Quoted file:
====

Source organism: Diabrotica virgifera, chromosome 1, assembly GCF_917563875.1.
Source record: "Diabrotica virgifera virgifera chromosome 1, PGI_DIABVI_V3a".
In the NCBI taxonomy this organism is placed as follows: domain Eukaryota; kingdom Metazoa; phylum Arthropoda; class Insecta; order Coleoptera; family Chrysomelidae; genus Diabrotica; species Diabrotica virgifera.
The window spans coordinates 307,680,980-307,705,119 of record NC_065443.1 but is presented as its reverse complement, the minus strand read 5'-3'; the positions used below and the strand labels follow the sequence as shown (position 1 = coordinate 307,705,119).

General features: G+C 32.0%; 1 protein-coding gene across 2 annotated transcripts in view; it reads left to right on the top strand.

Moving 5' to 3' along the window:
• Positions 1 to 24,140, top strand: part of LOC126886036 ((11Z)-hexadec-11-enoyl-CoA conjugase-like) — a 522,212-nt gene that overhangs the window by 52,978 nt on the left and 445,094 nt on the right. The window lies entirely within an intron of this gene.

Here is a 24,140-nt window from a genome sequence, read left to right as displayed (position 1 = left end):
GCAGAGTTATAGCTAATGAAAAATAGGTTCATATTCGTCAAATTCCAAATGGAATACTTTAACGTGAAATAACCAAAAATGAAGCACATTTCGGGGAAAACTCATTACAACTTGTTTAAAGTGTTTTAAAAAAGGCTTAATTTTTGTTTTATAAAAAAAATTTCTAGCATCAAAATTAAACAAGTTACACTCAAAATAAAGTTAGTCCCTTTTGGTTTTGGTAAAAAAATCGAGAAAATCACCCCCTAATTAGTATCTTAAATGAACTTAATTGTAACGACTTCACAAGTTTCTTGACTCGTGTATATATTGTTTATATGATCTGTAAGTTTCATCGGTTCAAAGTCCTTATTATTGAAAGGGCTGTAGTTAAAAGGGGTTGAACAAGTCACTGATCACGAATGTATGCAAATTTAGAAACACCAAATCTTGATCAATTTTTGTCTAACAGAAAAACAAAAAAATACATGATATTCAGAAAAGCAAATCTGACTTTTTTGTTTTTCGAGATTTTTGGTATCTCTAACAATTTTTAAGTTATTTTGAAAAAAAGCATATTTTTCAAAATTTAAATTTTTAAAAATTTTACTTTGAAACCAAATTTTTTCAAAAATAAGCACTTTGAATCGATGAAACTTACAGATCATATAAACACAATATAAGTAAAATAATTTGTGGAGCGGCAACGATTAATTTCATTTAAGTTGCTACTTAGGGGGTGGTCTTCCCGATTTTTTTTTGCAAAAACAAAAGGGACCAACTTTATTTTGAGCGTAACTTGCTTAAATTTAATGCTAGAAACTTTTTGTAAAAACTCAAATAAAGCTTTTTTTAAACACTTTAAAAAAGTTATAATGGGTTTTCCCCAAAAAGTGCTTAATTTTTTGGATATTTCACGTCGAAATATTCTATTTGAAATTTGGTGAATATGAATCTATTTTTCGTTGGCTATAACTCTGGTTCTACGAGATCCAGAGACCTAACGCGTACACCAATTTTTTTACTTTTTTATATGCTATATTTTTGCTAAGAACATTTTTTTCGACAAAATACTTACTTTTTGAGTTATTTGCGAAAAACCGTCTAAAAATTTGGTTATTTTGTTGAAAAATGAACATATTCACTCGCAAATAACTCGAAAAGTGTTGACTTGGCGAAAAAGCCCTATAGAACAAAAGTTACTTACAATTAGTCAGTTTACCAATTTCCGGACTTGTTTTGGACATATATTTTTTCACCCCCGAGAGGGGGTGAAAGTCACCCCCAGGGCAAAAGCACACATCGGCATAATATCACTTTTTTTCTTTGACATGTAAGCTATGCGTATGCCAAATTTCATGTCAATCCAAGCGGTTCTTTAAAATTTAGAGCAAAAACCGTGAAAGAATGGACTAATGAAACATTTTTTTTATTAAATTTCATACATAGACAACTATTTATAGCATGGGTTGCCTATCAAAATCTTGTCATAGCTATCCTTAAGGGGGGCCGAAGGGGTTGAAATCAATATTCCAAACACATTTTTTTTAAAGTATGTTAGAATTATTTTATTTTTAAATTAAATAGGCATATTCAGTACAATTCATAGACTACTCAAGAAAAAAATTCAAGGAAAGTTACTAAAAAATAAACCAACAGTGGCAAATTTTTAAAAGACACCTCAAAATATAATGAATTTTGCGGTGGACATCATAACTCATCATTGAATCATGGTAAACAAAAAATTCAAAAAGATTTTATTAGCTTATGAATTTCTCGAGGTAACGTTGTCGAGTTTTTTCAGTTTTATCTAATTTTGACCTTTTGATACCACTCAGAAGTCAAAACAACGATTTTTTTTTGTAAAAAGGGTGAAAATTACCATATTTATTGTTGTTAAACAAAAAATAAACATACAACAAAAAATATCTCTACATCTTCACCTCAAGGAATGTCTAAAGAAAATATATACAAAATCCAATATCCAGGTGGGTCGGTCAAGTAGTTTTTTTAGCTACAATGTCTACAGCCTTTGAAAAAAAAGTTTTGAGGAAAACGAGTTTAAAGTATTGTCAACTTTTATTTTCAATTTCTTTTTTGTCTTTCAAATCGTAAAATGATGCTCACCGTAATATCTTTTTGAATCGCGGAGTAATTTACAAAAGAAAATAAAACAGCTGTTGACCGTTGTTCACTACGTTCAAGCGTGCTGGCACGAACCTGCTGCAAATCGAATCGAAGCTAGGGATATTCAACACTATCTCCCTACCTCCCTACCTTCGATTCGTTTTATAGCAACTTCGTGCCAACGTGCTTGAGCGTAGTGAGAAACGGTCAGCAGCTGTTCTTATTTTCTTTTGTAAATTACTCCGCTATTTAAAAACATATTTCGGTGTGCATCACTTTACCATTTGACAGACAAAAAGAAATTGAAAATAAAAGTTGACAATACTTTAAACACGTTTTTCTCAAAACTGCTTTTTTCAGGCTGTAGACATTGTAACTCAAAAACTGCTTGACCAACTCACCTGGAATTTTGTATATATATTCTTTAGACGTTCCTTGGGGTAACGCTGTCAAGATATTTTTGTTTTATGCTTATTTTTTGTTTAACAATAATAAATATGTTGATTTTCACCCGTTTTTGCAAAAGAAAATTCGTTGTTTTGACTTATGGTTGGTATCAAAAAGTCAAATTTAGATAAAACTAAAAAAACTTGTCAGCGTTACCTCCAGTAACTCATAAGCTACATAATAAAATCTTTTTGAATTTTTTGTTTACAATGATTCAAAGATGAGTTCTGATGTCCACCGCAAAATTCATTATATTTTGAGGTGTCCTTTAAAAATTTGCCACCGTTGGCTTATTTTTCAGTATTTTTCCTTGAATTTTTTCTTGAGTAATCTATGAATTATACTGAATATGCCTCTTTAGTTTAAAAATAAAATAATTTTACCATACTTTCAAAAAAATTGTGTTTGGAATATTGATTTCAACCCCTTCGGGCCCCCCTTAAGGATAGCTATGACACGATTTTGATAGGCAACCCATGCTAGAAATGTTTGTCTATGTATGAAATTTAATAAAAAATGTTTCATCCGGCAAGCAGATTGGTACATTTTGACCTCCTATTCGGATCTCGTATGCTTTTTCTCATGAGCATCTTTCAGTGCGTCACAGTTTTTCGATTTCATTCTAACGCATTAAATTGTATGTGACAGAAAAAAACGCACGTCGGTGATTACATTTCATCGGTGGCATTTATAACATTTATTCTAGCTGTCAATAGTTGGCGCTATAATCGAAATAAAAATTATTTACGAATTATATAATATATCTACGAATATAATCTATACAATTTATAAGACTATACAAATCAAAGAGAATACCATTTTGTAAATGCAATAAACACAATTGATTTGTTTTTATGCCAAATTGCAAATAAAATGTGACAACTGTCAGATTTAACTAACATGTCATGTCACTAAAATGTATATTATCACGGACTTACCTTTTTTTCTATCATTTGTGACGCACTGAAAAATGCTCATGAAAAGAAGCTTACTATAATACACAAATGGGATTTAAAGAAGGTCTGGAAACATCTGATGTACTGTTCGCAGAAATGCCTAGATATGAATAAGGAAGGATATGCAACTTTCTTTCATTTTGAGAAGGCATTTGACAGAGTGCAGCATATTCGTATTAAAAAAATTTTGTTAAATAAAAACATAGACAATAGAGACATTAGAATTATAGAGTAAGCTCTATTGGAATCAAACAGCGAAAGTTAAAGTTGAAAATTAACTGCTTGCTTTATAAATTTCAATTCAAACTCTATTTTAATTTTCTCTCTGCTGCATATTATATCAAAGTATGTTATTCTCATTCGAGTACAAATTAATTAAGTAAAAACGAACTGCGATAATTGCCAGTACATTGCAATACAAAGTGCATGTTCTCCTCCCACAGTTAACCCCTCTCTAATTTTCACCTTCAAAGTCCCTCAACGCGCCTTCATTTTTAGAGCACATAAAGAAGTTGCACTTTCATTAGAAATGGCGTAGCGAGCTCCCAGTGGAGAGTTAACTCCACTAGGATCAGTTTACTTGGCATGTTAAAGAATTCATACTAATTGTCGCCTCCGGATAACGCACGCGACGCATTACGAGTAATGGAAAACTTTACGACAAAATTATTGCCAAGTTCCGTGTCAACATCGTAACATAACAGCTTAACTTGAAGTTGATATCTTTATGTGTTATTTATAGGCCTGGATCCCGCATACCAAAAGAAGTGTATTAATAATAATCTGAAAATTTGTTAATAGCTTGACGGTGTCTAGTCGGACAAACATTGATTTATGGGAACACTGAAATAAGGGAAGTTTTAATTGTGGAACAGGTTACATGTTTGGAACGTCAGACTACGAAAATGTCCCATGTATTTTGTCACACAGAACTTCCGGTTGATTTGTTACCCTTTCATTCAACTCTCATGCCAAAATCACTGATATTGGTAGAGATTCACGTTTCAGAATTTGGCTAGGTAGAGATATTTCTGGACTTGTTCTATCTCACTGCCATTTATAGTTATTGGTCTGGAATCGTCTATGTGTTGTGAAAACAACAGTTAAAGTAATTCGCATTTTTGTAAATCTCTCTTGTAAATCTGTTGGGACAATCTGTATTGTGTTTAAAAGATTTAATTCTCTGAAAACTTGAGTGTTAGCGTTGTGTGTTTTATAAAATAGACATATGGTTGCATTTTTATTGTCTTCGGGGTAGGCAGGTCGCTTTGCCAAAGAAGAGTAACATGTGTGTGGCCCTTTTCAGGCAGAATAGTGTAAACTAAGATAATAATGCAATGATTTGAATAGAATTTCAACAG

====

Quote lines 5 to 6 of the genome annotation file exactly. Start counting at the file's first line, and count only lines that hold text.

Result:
General features: G+C 32.0%; 1 protein-coding gene across 2 annotated transcripts in view; it reads left to right on the top strand.

Moving 5' to 3' along the window: